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King's Dream Remembered

Four decades ago, Martin Luther King uttered four words — "I have a dream" — destined to become the echoing theme of the civil rights movement and the anchor of his legacy.

At commemorative events around the country, the question Thursday was whether King's vision had been realized.

On August 28th, 1963, when King spoke to a crowd of 250,000 people taking part in a "march on Washington for jobs and freedom," the civil rights movement was still confronting boldfaced segregation at lunch counters, drinking fountains and schools. That, by all accounts, is gone.

But Julian Bond, chairman of the NAACP, says while minorities are better off in many ways, "enormous disparities" still exist between blacks and whites in education, income, and life expectancy.

Indeed, according to Census Bureau statistics, blacks are still poorer and less educated than their white counterparts and live shorter lives. But the gap has closed somewhat.

In 1989, whites had an average of $1.77 in income for every dollar a black person earned. In 1999, the year covered by the most recent census, per capita white income was down to 1.65 times black income.

The 2000 census showed that some 26 percent of whites and 20 percent of blacks had college degrees. Ten years earlier, 28 percent of whites and only about 17 percent of blacks had degrees.

The poverty rate has moved slightly in blacks' favor, from 29 percent in 1989 to about 25 percent ten years later. White poverty slipped from 9.7 to 9 percent over that period.

In 1963, whites were expected to live 70.8 years and blacks 63.7 years, 7.1 years less. In 2000, white life expectancy was 77.4 and the figure for blacks was 71.4 That 5.7 year difference was the smallest gap between the two races in the intervening forty years.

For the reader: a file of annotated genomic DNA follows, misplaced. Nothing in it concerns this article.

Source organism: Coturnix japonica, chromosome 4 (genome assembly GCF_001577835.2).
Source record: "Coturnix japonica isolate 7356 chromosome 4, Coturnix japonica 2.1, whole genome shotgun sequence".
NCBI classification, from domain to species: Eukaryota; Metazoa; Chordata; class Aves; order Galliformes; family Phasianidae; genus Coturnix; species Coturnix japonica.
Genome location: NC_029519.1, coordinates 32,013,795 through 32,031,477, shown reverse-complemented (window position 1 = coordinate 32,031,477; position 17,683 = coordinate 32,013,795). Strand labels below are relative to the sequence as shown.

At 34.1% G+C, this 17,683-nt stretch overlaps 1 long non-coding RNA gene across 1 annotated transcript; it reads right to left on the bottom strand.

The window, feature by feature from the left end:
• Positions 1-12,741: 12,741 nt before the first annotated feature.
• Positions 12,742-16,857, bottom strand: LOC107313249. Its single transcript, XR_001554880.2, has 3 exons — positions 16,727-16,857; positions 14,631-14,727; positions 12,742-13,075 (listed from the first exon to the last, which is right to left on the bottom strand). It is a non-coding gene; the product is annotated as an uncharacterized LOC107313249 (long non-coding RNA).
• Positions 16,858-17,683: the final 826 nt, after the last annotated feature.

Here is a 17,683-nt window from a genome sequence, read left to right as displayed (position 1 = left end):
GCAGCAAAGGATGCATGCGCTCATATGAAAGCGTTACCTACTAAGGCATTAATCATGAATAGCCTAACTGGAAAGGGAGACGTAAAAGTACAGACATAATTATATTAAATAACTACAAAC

What numbers can't measure is the symbolic heft of King's speech that day, when he said: "I have a dream that one day this nation will rise up and live out the true meaning of its creed: 'We hold these truths to be self-evident, that all men are created equal.'

"I have a dream that my four little children will one day live in a nation where they will not be judged by the color of their skin but by the content of their character."

King's dream was remembered Saturday by thousands who gathered at the Lincoln memorial, where he set out his vision — and laid a challenge that some say goes unfulfilled.

"Despite the progress we've made during the last four decades, people of color are still being denied a fair share of employment and educational opportunities in our society," said Martin Luther King III, his son.

To mark the anniversary of the March on Washington, King's widow, Coretta Scott King, urged the crowd to follow the peaceful path that her husband preached.

"We must make our hearts instruments of peace and nonviolence because when the heart is right, the mind and the body will follow," she said.

On Thursday, in Washington, King III, president of the Southern Christian Leadership Conference, held a news conference on 40 years of civil rights progress.

Later in the nation's capital, the Kennedy Center and Georgetown University hosted a program featuring actor and civil rights leader Ossie Davis and others.

In Atlanta, the National Park Service's Martin Luther King Jr. National Historic Site and the M.L. King Jr. March Committee held a symbolic march and rally. Also in Atlanta, the King Center had a special presentation on the anniversary.

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